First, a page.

The Goodwood Revival 2012
Last updated on November 15th, 2015 at 12:09 pm
If TV & movies would have us believe anything, it is that to get back in time you need a defunct car that travels at 88mph or an aged blue police box. The Goodwood Revival 2012 festival showed that a window into the past need not be so contrived. We managed to get down to the site near Chichester, UK to enjoy a wonderful day in the sun, set in halcyon days between the 1940s and 1960s. There was much fun to be had with classic cars and motorbikes, fantastic races, an airfield full classic planes, vintage dress, pit girls, music & dancing, stores and stalls.
Goodwood Revival, for the uninitiated, is the world’s most popular historic motor race meeting, set in the 1940s to 1960s era when the Goodwood racetrack was in competitive use. The golden age of motor racing in the UK is recreated here over 3 days, with various classifications of race being competed, with teams and cars coming in from around the world. Whilst the racing and the cars are the main attraction, the atmosphere itself is a very close second. A fantastic spirit unites the visitors who almost exclusively come in period dress – making Goodwood Revival reportedly the biggest fancy dress party in the world – although most would argue that it isn’t fancy dress at all. The enthusiasm of the visitors is matched by the efforts undertaken by the organisers and sponsors to recreate the past in all possible ways, with roaming bobbies on bicycles, a 1960s Tesco filled with stock that wasn’t entirely out-of-date, a lovely entertainment area and carnival, land girls and home-guard, and all staff dressed appropriately.
The racing schedule for Saturday included a number of cup and trophy competitions, some split over two days, as well as the first part of the Sterttington Cup – a pedal car race for the children to take part in. All in all, the action on the track was superb, the highlight of which, for us, was the Shelby Cup. This was a special year with the introduction of theShelbycup, it being the 50th birthday of the iconic AC Cobra, it also was made more memorable and poignant as earlier in the year Carroll Shelby passed away. I’ve always loved Cobras as they are powerful machines in a light frame that are a tricky beast to master out on the race track, and the Shelby Cup at Goodwood adds further complication with a midway driver change.
The race itself was great, with drama and a late twist that ensured that it lived up to the expectations and honoured Carroll Shelby in a most befitting way. Derek Hill, aboard Daniella Ellerbrock’s Cobra Daytona Coupé took an early lead which he extended greatly before handing over to his driving partner Kenny Brack. Unfortunately 3 laps later, Brack returned to the pit lane, trailing smoke – and being above the pit lane for this was not exactly brilliant. Anthony Reid, who took over from Ludovic Caron, stormed ahead with the race at his mercy, and with one hand already on the cup. 4 laps to go, disaster struck as a section of his exhaust rattled loose, and with other sections looking likely to drop away, he was black flagged and eventually made it in to the pit lane to have this problem fixed sharp-ish. One man’s pitfall is another man’s opportunity, and Rick and Rob Hall’s Cobra took full advantage of the enforced pitting, racing through to take the lead, leaving the Hart/Cornonel team to keep the returned Brack at bay for second and third respectively. Away from the race lead, there was plenty to see, with numerous spins and near misses, and everybody left the track safely at the end – just what you want from a race, although we did witness a near miss as a female photographer got in the way of a car trying to get out of the pits!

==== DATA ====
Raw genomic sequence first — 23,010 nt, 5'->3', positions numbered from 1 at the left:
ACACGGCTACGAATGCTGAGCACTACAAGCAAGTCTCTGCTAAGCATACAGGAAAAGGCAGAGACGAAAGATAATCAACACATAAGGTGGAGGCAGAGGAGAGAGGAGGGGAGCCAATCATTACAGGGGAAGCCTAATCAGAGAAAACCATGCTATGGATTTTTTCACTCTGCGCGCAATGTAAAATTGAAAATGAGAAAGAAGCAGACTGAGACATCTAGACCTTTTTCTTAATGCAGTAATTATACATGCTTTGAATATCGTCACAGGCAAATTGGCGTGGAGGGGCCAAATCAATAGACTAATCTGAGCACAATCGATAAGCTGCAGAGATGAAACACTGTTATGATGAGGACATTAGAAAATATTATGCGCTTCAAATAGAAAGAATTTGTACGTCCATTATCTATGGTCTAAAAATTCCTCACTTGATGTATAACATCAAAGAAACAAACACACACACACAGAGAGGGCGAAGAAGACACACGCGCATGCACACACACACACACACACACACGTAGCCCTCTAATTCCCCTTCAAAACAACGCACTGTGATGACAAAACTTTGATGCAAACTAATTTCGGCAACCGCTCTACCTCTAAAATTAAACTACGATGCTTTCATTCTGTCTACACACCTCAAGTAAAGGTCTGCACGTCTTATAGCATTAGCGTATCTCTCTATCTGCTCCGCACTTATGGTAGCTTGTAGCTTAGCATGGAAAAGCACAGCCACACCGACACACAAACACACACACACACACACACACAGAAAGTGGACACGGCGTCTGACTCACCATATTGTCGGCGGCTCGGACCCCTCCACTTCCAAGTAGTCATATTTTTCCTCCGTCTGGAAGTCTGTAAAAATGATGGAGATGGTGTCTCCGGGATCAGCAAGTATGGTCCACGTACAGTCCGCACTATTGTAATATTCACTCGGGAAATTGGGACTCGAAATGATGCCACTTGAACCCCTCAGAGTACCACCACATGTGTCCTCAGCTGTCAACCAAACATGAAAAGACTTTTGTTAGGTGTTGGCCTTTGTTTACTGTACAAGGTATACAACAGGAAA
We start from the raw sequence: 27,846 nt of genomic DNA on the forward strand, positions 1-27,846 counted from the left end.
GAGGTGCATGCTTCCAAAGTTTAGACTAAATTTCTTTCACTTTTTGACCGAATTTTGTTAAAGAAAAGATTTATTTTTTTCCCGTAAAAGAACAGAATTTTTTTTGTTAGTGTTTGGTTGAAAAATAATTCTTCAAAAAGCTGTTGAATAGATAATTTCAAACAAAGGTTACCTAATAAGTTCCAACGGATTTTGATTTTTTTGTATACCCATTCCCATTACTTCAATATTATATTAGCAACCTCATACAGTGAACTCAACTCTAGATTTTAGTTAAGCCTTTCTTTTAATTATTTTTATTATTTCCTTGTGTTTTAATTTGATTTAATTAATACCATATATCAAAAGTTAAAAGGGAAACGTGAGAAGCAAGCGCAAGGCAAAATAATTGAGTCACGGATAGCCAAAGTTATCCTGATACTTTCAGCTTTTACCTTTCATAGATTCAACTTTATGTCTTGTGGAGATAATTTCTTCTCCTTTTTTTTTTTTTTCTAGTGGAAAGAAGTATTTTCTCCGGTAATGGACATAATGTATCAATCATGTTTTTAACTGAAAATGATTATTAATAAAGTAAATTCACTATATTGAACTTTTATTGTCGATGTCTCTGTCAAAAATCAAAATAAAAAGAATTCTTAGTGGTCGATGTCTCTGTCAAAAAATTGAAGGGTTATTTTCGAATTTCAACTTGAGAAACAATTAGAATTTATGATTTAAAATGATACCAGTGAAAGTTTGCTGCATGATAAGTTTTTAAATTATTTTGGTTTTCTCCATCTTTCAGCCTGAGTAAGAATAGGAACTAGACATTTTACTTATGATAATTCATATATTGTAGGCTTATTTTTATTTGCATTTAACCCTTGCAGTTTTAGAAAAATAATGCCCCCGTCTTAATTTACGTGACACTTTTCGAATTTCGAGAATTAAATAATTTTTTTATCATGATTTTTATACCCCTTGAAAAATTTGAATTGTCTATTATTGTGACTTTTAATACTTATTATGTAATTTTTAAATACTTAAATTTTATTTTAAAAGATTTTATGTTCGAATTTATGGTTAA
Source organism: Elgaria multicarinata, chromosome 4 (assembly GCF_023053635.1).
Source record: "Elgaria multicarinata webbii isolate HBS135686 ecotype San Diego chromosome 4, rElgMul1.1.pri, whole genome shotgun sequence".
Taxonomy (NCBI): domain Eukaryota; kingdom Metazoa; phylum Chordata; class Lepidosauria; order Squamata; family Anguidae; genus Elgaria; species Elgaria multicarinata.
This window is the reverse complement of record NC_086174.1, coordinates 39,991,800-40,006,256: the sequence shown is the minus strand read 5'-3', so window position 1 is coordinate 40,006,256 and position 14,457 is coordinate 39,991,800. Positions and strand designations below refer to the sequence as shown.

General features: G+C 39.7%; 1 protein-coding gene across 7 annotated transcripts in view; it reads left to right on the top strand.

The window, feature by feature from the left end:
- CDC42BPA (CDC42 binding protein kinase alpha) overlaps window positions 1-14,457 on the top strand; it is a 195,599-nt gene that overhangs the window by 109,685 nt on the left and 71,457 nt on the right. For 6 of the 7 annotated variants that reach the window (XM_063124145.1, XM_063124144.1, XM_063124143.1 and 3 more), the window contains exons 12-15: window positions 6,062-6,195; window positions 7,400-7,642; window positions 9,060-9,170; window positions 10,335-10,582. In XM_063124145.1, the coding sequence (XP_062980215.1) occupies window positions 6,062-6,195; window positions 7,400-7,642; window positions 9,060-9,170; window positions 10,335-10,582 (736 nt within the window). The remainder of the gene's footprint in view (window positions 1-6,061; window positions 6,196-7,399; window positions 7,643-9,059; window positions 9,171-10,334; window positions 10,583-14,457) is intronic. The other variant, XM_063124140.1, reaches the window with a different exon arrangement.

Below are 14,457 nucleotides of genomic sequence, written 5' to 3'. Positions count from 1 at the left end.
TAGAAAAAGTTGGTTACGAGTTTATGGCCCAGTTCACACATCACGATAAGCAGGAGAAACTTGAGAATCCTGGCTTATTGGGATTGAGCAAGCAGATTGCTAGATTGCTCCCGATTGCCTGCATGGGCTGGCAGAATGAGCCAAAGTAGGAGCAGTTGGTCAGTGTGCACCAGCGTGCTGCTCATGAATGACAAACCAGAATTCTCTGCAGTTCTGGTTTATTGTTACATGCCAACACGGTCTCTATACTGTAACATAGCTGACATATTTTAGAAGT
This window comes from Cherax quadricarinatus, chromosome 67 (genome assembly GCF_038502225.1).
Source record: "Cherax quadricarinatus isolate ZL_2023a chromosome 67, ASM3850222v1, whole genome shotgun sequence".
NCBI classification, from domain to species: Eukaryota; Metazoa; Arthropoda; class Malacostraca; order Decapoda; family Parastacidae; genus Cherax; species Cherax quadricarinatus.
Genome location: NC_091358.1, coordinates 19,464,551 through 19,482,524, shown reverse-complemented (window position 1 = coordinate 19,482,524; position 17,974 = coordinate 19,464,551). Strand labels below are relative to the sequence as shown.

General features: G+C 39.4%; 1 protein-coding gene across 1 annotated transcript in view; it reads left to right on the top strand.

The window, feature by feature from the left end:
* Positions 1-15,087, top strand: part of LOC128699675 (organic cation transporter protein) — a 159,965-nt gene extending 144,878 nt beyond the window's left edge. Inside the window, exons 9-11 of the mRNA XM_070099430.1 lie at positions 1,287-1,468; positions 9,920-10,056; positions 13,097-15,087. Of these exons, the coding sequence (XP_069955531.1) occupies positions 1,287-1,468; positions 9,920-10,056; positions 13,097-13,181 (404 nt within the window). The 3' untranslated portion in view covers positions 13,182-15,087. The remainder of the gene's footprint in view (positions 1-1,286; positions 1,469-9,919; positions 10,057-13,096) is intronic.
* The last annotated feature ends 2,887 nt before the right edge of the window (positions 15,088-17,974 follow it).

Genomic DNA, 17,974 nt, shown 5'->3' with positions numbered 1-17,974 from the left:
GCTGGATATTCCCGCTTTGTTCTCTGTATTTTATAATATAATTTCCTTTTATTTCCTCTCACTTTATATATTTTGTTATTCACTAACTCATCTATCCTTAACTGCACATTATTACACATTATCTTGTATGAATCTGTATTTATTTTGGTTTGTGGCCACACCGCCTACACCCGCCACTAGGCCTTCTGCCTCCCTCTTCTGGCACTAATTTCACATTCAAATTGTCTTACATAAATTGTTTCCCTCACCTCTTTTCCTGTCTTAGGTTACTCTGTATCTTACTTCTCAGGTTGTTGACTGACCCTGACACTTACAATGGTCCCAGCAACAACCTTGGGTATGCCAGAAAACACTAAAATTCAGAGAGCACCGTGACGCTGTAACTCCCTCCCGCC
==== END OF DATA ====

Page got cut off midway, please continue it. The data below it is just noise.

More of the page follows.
Whilst most of the action was happening on the ground, it was impossible to miss what was up in the sky, as some classic planes took part in a number of well choreographed air shows, displaying some stalwarts that used to rule the airways: 1942 Hawker Hurricane, 1943 Supermarine Spitfire, 1944 P47G Thunderbolt, 1945 Mustangs ‘Ferocious Frankie’ and ‘Miss Velma’ amongst a host of other that sat in the airfield. Although a lot can be said for the grace and beauty of these planes in flight, a lot could also be said for the stunning pit girls in their 1960’s outfits.
This was our first trip to the Revival, and it must be said that it was superlative, coinciding with what has been the Revival’s most successful year to date selling out its tickets before Friday practice. As you may have noticed, we love our cars at Average Joe’s Blog, and this was a chance to get up close and intimately personal with some of our favourite machines of all time. Rather than bore you with endless details of what was on offer, we’ve attached a gallery of our favourites for your viewing pleasure here. The racing experience here, however, was unlike any other car show or race we have attended.
We want to thank Rolls Royce for inviting us for our first experience of Goodwood Revival and we can’t wait until next year!